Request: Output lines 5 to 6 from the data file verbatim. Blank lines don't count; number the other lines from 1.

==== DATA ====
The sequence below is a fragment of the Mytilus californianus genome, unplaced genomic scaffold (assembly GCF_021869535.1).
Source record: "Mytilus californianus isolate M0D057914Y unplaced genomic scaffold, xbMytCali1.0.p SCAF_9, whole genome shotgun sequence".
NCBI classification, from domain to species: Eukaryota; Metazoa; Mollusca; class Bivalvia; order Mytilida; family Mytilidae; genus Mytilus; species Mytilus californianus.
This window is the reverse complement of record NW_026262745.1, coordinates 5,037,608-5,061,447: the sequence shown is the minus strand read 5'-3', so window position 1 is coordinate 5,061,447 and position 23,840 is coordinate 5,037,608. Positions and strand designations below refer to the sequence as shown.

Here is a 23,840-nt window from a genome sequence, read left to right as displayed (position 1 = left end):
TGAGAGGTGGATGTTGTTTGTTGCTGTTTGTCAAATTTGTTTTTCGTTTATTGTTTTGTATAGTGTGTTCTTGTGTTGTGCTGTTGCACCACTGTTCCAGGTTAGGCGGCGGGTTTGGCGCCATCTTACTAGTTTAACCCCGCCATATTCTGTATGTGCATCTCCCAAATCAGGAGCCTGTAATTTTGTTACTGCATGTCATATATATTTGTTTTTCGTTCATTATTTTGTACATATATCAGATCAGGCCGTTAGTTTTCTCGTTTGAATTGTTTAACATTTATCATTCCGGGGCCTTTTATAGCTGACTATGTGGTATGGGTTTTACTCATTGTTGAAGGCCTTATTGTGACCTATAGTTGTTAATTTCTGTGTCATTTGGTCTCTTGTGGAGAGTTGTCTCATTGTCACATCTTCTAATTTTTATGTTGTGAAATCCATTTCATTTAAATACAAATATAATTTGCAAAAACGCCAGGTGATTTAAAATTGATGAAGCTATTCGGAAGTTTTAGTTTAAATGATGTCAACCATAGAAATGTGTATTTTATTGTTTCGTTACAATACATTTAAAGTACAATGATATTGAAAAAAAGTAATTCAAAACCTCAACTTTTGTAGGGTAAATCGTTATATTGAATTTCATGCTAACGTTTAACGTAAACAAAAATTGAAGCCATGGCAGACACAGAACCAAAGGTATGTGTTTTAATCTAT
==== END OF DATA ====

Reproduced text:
Here is a 23,840-nt window from a genome sequence, read left to right as displayed (position 1 = left end):
TGAGAGGTGGATGTTGTTTGTTGCTGTTTGTCAAATTTGTTTTTCGTTTATTGTTTTGTATAGTGTGTTCTTGTGTTGTGCTGTTGCACCACTGTTCCAGGTTAGGCGGCGGGTTTGGCGCCATCTTACTAGTTTAACCCCGCCATATTCTGTATGTGCATCTCCCAAATCAGGAGCCTGTAATTTTGTTACTGCATGTCATATATATTTGTTTTTCGTTCATTATTTTGTACATATATCAGATCAGGCCGTTAGTTTTCTCGTTTGAATTGTTTAACATTTATCATTCCGGGGCCTTTTATAGCTGACTATGTGGTATGGGTTTTACTCATTGTTGAAGGCCTTATTGTGACCTATAGTTGTTAATTTCTGTGTCATTTGGTCTCTTGTGGAGAGTTGTCTCATTGTCACATCTTCTAATTTTTATGTTGTGAAATCCATTTCATTTAAATACAAATATAATTTGCAAAAACGCCAGGTGATTTAAAATTGATGAAGCTATTCGGAAGTTTTAGTTTAAATGATGTCAACCATAGAAATGTGTATTTTATTGTTTCGTTACAATACATTTAAAGTACAATGATATTGAAAAAAAGTAATTCAAAACCTCAACTTTTGTAGGGTAAATCGTTATATTGAATTTCATGCTAACGTTTAACGTAAACAAAAATTGAAGCCATGGCAGACACAGAACCAAAGGTATGTGTTTTAATCTAT